In our service to the poor, we inevitably come across people who we just won't have gotten to in time. We dedicate this page to such individuals. Operation Shanti honors their memory, their perseverance, their human spirit and their respect for life and humanity in the most challenging of situations.

 

Mahadevi: born 1970s, died February 24, 2015. Survived by son

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Mahadevi lived on the streets for a long time with her son Ganesh. When we met her in 2006, she and Ganesh were both street vendors. Ganesh was young then, around 10 years old, and he helped the street tea vendor sell his tea. Mahadevi sold fruits on the sidewalk and made a decent living because she was a hard worker and was quite diligent. But she drank a lot, which made life on the street extra difficult.

When we opened Karunya Mane and our street kids came to stay with us, we asked Mahadevi if she wanted to put Ganesh in our home. She said she wanted him to go back to another children's home in Mysore, where he had stayed for several years as a little boy until she took him out one day. We asked them to take him back, and they agreed. Ganesh is there today and is studying well in college.

Mahadevi sometimes helped us with our other street women, staying with others we had admitted in the hospital (hospitals here require attendants for people who are admitted). She always did a great job -- watched over the patients, forced them to take their medicine or eat even when they didn't want to, and made sure they were bathed.


Kaveriamma: born 1960s, passed away on December 31, 2012. Survived by grandchildren

Kaveriamma, age about 55, passed away on December 31, 2012. Kaveriamma was in Project Street since the beginning, in 2005. Kaveriamma came to Mysore when she was in her teens, after she was married to her husband. Then he left her and she found herself alone in Mysore. She knew nobody, had difficulty finding work, and ended up living on the street. She had two children, one girl and one boy. Her daughter and her husband passed away and left their son Rajesh with Kaveriamma. Kaveriamma’s son, Prakash, has two children and stays in Mysore.

Kaveriamma also has a great-grandson, Venkatesh, who now lives at Karunya Mane, our children’s home. Kaveriamma was a responsible great-grandmother to Venkatesh, who is a healthy and happy boy even though he spent the first three years of his life on the streets with her. We’ll miss Kaveriamma’s smile and gentle nature, may she finally rest in peace.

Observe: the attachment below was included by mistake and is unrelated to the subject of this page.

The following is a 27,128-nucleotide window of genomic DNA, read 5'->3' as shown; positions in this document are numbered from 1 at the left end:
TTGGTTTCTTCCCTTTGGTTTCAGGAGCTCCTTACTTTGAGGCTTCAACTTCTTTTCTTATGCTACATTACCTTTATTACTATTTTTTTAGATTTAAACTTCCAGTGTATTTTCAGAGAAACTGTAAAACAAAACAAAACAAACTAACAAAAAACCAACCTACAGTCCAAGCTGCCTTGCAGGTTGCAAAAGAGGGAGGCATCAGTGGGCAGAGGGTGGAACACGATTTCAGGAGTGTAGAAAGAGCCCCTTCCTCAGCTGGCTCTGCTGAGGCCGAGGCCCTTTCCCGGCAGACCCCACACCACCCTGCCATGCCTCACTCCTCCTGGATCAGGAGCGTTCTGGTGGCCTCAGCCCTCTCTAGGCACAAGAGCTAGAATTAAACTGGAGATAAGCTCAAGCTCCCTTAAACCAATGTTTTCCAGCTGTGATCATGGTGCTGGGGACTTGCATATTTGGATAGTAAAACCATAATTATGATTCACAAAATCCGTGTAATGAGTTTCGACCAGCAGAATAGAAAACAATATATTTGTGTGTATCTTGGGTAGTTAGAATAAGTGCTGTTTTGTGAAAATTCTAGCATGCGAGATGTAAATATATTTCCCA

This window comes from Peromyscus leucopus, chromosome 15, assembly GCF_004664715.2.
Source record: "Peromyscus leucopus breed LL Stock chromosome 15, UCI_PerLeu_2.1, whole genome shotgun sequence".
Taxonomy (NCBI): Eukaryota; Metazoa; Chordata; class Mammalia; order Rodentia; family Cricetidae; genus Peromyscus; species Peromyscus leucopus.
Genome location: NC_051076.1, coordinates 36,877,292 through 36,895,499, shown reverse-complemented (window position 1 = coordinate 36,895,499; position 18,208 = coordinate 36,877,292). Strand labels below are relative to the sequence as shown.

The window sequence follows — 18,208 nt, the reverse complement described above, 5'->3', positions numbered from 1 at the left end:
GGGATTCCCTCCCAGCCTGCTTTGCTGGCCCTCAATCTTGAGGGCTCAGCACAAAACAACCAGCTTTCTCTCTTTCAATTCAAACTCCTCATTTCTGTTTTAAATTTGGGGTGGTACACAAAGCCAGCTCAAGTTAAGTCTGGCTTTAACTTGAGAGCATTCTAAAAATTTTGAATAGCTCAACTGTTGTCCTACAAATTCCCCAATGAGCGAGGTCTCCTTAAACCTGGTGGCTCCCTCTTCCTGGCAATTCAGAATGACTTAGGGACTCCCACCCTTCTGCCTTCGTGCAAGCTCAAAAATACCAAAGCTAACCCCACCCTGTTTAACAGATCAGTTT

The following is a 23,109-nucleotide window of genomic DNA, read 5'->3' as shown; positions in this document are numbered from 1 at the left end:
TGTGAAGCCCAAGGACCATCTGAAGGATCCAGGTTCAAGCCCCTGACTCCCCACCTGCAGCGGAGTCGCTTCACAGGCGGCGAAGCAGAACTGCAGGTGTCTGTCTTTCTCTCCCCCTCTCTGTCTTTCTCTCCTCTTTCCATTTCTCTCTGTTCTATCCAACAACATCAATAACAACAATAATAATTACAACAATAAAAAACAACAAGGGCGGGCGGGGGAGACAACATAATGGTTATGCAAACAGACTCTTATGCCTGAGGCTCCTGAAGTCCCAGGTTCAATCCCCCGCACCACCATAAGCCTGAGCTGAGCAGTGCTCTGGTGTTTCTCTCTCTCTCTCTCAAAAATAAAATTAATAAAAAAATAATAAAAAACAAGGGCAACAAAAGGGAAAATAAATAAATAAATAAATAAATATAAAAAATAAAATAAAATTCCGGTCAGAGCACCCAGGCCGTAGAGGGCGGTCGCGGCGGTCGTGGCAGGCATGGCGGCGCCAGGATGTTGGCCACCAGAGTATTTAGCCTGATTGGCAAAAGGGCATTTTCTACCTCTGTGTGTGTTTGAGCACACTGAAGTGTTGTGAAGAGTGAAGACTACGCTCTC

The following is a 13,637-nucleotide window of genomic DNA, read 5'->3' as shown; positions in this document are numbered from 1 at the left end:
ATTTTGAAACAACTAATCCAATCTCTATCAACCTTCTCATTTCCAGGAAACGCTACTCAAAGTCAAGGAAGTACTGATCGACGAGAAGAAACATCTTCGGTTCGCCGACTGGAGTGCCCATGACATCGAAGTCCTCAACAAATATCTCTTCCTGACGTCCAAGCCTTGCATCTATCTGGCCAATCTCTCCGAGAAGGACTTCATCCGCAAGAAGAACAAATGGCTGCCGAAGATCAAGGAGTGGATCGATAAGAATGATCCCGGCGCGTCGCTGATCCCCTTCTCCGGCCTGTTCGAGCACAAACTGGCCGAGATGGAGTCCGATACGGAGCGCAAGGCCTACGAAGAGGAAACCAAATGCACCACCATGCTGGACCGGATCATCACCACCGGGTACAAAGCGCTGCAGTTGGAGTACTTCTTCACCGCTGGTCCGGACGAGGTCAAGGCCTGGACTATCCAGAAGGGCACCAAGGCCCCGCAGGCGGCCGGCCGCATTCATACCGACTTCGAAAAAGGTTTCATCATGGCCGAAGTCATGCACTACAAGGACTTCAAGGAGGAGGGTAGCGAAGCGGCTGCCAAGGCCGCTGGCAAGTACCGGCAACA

Rajesh: born 1992, died September 14, 2012. Survived by wife and son

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Rajesh died on September 14 at about 11:30 at night on the streets of Mysore. He was about 20 years old. 

We met Rajesh in 2005 on the streets, where he lived with his great grandmother Kaveriamma. His mother and father had passed away years earlier, and his grandmother had taken care of him since he was a little boy. Rajesh never attended school and had no interest in an education. He collected used paper and cardboard, an occupation that he and his friends took up to earn money. Unfortunately, he was also seen sniffing shoe polish, which eventually killed him.

Rajesh got married at a young age, 16 years, which is quite normal among the poor in India. He had a son, Venkatesh who lives with us at our children’s home, Karunya Mane, and attends an excellent private school in the area.


Jayamma: born late 1930s, died February 19, 2009. Survived by grandchildren

Jayamma died on February 19 at about 4:30 in the afternoon, at Karuya Mane. She was about 70 years old.

Jayamma came to stay with us at Karunya Mane after living for years on the street. She once told us that she had run away from home as a teenager, and then lived with her husband on the street. He died many years ago. She has one sister and a couple of children, none of whom made any contact with Jayamma.